D-Rev, a San Francisco–based design firm founded in 2007, organized itself around designing world-class medical devices with a focus on truly supporting end users.
Combine this with a mission statement that targets underdeveloped economies and customers who earn under $4 a day, and you have a company with a goal that’s both revolutionary and inspiring.
D-Rev is part of a wave of designers and entrepreneurs who are crafting new models for underserved markets they believe are entitled to world-class products suited to their needs and constraints.
Designing Innovative Treatment for At-Risk Newborns
Last year, D-Rev launched Brilliance, a phototherapy system that uses arrangements of blue lights to treat newborns suffering from severe jaundice, a potentially life-threatening condition if left untreated. While treatment is straightforward—place the infant under blue lights—access in under-resourced areas like India, D-Rev’s initial target market, is not.
Although many hospitals had phototherapy equipment donated, the equipment was designed for a developed economy with reliable power sources and easy access to replacement bulbs. The machines typically require six bulbs, with a replacement cost of $15 each and a life span of four months. Maintenance for the machines is simply out of reach, which means therapy for these at-risk newborns is also out of reach.
Sam Hamner, design engineer at D-Rev, says that once the obvious need for Brilliance was established, the team quickly decided that a technical solution could deliver an excellent product that this kind of resource-poor area could support and maintain. He says three things came together: “We established need on the ground, saw that technology could address that need, and realized that the cost curve on LED technology could be used to design an affordable device.”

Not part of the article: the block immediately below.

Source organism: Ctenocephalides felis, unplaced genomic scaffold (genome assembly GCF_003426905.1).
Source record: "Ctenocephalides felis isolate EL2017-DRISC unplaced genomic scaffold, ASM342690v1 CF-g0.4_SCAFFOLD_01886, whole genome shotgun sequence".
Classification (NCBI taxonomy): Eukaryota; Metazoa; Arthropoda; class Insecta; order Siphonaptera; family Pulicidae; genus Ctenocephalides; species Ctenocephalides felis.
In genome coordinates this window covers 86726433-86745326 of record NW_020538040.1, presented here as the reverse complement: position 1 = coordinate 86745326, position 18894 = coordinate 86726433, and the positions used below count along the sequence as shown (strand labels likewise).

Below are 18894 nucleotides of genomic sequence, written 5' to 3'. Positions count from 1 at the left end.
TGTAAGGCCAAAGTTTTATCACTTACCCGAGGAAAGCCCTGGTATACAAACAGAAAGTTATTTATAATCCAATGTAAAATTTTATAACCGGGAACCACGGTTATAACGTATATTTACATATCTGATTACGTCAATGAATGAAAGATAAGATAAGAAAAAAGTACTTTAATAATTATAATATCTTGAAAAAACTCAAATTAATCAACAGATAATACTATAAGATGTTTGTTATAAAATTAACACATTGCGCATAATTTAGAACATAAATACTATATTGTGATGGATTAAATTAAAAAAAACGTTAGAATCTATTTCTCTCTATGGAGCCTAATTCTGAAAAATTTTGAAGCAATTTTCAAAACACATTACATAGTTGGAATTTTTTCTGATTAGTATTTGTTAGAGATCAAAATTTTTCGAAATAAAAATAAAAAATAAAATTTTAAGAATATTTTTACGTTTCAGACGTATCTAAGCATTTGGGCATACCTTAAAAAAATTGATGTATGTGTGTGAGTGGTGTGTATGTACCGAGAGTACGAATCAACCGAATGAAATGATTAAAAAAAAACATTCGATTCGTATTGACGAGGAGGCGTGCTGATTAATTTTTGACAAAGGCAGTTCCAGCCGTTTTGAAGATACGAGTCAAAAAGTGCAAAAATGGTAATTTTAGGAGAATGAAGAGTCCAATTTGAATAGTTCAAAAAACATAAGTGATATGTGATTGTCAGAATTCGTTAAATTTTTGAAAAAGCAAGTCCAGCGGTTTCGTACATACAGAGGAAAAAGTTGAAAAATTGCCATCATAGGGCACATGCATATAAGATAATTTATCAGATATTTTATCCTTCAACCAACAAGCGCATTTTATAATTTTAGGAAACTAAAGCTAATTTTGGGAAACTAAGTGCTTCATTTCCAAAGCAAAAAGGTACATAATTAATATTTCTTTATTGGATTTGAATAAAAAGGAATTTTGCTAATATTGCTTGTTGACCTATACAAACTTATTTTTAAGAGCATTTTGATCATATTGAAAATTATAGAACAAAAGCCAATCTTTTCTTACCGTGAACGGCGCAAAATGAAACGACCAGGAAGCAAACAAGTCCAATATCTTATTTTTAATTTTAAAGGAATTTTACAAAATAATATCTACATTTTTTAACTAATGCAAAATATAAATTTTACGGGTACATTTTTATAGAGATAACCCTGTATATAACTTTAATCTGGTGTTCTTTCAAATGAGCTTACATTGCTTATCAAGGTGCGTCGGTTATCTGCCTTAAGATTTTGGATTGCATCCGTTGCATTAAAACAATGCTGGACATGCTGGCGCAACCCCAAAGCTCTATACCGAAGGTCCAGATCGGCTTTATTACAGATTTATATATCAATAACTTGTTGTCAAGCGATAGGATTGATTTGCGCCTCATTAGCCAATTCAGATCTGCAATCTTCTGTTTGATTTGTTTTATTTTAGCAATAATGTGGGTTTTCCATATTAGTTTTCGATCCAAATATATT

Hamner describes being able to leverage optical simulations using software to minimize the number of parts going into the unit while still achieving the light intensity standards required for phototherapy. “That kind of simulation also helped us reduce cost by saying ‘Okay, here’s the minimum amount of LEDs and if we orient the lenses this way we can have a good footprint of light that’s meeting the standards.’”
This kind of thinking fuels D-Rev’s hybrid business model that uses donations to fund its internal operations, which primarily consists of R&D activities. Hamner says the design team starts with need. “So, is there really a need for this?” he says. “It can’t be solution first. It has to be need first.”
He says that engineers can fall in love with a technology and start looking for ways to make a solution. “We really want to make sure we understand what’s the need and who are all the stakeholders around that need?”
The team also focuses on making the idea sustainable. And, for this emerging business model that blends non-profit and for-profit principles, sustainability can take a variety of shapes.
For Brilliance, the team found a partner based in India that is capable of arranging manufacturing and distribution. This partner is a for-profit entity that requires a certain profit margin to make the business viable and help D-Rev scale. D-Rev includes this stakeholder’s needs when evaluating a product’s viability. Hamner says that long-term sustainability for a project is crucial. “One of the things with Brilliance is, if D-Rev goes away tomorrow, that device will still be manufactured and distributed and sold through our for-profit partner.”